Mets host Wheelchair Sports Federation softball game and clinic for District 75 students with disabilities

Photo by Ethan Marshall

The New York Mets hosted their annual Wheelchair Softball Clinic Tuesday at the Citi Field parking lot, where the playing field of Shea Stadium once stood.

Members of the Wheelchair Sports Federation played a softball game before helping to facilitate a clinic for approximately 100 students with disabilities from District 75 public schools. They were joined in these clinics by former Met and current SNY analyst Todd Zeile and three-time Paralympic Sledge Hockey Gold Medal winner Adam Page.

Photo by Ethan Marshall

The clinic involved helping and encouraging the kids as they hit off a tee, ran the bases and threw balls at a targeted hole.

Photo by Ethan Marshall

“This [event] is unbelievable. For the Mets to recognize the sport is incredible,” said Joe LeMarr, who has been playing softball as part of the Wheelchair Sports Federation since 2008. “This is our way of being able to play. This is an event that should be held in every major league stadium. Sports are for everybody. There is a way for everybody to get out, no matter what their ability is, to compete in what they want to do.”

Photo by Ethan Marshall

LeMarr also emphasized the camaraderie among the Wheelchair Sports Federation’s athletes across the country. He said just about everyone knows each other or at least knows someone else who knows another person.

Photo by Ethan Marshall

Page praised the Mets for organizing this event to support the community, as well as paralympic sports. “Having the kids and players be able to be a part of something is really special,” Page said. “To be able to see that here today and the smiles on their faces is awesome. It’s great to create awareness, to let people with disabilities know that there are sports available for them and it’s very fun to do and participate in.”

When speaking to the kids, Page, who was born with hydrocephalus and spina bifida, a birth defect caused by the vertebrae not completely forming, discussed how his love of sports was formed. His father took him to a Buffalo Sabres NHL game when he was three years old, and he quickly became fascinated with hockey.

“I just loved how fast-paced it was and the hitting,” Page said. “I didn’t just sit there and watch the game; I was always asking my dad questions about the sport.”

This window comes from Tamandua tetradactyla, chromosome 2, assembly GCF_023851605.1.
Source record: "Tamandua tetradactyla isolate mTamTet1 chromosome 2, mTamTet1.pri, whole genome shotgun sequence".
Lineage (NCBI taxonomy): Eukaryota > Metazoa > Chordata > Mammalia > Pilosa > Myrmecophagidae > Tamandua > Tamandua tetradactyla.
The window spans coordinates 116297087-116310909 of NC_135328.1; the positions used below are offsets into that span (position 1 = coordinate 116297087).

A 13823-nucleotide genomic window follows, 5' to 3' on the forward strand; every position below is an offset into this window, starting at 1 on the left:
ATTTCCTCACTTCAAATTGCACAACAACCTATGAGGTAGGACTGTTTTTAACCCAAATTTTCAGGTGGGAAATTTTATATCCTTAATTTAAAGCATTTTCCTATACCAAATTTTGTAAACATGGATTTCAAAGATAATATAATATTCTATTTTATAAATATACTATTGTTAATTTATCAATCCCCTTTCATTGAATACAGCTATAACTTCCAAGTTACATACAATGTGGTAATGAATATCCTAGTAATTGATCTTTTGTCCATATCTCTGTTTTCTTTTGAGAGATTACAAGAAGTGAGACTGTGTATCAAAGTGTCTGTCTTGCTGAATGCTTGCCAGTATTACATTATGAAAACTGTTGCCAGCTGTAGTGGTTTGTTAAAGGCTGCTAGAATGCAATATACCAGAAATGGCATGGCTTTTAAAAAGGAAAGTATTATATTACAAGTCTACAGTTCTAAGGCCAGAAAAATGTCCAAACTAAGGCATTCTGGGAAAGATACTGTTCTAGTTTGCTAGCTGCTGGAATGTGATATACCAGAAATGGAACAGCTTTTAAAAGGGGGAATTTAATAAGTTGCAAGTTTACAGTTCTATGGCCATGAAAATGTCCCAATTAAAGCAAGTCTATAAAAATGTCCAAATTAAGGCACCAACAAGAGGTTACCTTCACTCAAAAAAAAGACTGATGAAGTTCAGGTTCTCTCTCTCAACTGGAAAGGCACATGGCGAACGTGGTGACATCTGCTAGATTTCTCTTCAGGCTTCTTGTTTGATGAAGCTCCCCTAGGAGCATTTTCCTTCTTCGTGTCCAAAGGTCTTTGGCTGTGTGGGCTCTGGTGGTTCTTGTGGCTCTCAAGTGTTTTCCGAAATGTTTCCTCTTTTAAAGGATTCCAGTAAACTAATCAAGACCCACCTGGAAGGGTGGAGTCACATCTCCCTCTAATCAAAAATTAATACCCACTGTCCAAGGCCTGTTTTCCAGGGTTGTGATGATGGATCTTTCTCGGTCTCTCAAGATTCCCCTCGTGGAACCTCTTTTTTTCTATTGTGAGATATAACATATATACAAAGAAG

When he was little, Page played several adaptive sports, including Challenger Little League Baseball, karate, and horseback riding. But he was most passionate about sledge hockey. By the age of 11, he began participating in a development camp for the United States Sledge Hockey team. Eventually, after a lot of training, he made the national team at the age of 15, becoming one of the youngest to make the team.

Three-time Gold Medal-winning Paralympian Adam Page addresses the kids at the wheelchair softball clinic. Photo by Ethan Marshall

“Find something that you love to do,” Page said to the kids at the clinic. “It doesn’t even have to be sports. Just find something to do that you’re passionate about in life and that you have fun with, and give 100% to that. You’re going to get that much more out of it, whatever you put into it.

The Mets held this clinic in partnership with the Wheelchair Sports Federation and the Mets Accessibility and Disability Alliance Employee Resource Group. The Amazing Mets Foundation also sponsored this event.

“I love seeing the smiles on the faces, not only of the kids, but the adults that do this,” Zeile said. “The Amazing Mets Foundation has dedicated themselves to causes in the community that I think are very important. I feel fortunate that they asked me to be here. When you have the opportunity to come and see a big league ballpark and celebrate whatever you do in the shadow of that ballpark, it definitely has an impact.”

Former Met Todd Zeile (right) looks on as kids try to throw the softball through the hole. Photo by Ethan Marshall

For Zeile, this marked the third consecutive year in which he has taken part in this event. He said that while the Mets may currently be going through some tough times, he intends to bring the positive energy experienced at the clinic to his work in covering the team, with the hope that attitude can also make its way to the players themselves.

Photo by Ethan Marshall